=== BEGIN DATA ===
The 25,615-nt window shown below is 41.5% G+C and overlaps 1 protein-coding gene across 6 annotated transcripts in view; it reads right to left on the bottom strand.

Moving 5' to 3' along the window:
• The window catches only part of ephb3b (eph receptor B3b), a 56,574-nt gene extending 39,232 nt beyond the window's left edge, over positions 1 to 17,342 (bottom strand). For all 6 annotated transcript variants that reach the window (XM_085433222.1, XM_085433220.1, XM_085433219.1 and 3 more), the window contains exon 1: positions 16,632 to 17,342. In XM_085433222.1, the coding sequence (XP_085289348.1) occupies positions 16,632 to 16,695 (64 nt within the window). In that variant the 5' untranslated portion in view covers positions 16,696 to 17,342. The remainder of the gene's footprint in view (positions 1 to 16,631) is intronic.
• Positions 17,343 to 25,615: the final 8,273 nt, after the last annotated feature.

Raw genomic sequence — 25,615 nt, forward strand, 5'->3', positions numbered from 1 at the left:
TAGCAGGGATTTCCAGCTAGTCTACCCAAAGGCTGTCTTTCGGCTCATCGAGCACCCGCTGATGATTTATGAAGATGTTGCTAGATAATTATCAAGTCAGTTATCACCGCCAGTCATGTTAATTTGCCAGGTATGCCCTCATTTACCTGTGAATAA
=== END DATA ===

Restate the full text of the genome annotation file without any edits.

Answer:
The 25,615-nt window shown below is 41.5% G+C and overlaps 1 protein-coding gene across 6 annotated transcripts in view; it reads right to left on the bottom strand.

Moving 5' to 3' along the window:
• The window catches only part of ephb3b (eph receptor B3b), a 56,574-nt gene extending 39,232 nt beyond the window's left edge, over positions 1 to 17,342 (bottom strand). For all 6 annotated transcript variants that reach the window (XM_085433222.1, XM_085433220.1, XM_085433219.1 and 3 more), the window contains exon 1: positions 16,632 to 17,342. In XM_085433222.1, the coding sequence (XP_085289348.1) occupies positions 16,632 to 16,695 (64 nt within the window). In that variant the 5' untranslated portion in view covers positions 16,696 to 17,342. The remainder of the gene's footprint in view (positions 1 to 16,631) is intronic.
• Positions 17,343 to 25,615: the final 8,273 nt, after the last annotated feature.

Raw genomic sequence — 25,615 nt, forward strand, 5'->3', positions numbered from 1 at the left:
TAGCAGGGATTTCCAGCTAGTCTACCCAAAGGCTGTCTTTCGGCTCATCGAGCACCCGCTGATGATTTATGAAGATGTTGCTAGATAATTATCAAGTCAGTTATCACCGCCAGTCATGTTAATTTGCCAGGTATGCCCTCATTTACCTGTGAATAA